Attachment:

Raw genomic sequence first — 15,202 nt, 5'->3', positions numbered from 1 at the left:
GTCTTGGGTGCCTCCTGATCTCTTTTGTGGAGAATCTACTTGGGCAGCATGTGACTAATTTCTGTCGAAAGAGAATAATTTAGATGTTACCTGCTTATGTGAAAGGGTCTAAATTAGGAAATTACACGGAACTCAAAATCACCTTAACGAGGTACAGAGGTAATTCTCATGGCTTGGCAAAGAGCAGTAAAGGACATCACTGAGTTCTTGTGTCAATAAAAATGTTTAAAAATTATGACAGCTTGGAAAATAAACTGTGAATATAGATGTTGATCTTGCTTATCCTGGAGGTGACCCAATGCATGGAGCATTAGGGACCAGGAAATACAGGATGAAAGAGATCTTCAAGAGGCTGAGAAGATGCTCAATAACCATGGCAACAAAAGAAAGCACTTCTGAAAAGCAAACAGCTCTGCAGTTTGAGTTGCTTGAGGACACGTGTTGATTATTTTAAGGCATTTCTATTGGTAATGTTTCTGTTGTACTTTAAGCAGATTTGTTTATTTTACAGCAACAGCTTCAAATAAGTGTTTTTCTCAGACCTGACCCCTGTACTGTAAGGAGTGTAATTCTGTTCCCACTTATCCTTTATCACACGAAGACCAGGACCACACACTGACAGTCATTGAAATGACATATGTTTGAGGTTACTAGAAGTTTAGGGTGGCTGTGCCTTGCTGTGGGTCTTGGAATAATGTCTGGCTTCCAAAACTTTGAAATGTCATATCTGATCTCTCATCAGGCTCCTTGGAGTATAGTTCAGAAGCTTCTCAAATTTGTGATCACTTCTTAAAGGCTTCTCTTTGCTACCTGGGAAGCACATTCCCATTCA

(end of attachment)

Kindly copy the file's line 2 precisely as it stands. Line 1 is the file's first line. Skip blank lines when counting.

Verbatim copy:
GTCTTGGGTGCCTCCTGATCTCTTTTGTGGAGAATCTACTTGGGCAGCATGTGACTAATTTCTGTCGAAAGAGAATAATTTAGATGTTACCTGCTTATGTGAAAGGGTCTAAATTAGGAAATTACACGGAACTCAAAATCACCTTAACGAGGTACAGAGGTAATTCTCATGGCTTGGCAAAGAGCAGTAAAGGACATCACTGAGTTCTTGTGTCAATAAAAATGTTTAAAAATTATGACAGCTTGGAAAATAAACTGTGAATATAGATGTTGATCTTGCTTATCCTGGAGGTGACCCAATGCATGGAGCATTAGGGACCAGGAAATACAGGATGAAAGAGATCTTCAAGAGGCTGAGAAGATGCTCAATAACCATGGCAACAAAAGAAAGCACTTCTGAAAAGCAAACAGCTCTGCAGTTTGAGTTGCTTGAGGACACGTGTTGATTATTTTAAGGCATTTCTATTGGTAATGTTTCTGTTGTACTTTAAGCAGATTTGTTTATTTTACAGCAACAGCTTCAAATAAGTGTTTTTCTCAGACCTGACCCCTGTACTGTAAGGAGTGTAATTCTGTTCCCACTTATCCTTTATCACACGAAGACCAGGACCACACACTGACAGTCATTGAAATGACATATGTTTGAGGTTACTAGAAGTTTAGGGTGGCTGTGCCTTGCTGTGGGTCTTGGAATAATGTCTGGCTTCCAAAACTTTGAAATGTCATATCTGATCTCTCATCAGGCTCCTTGGAGTATAGTTCAGAAGCTTCTCAAATTTGTGATCACTTCTTAAAGGCTTCTCTTTGCTACCTGGGAAGCACATTCCCATTCA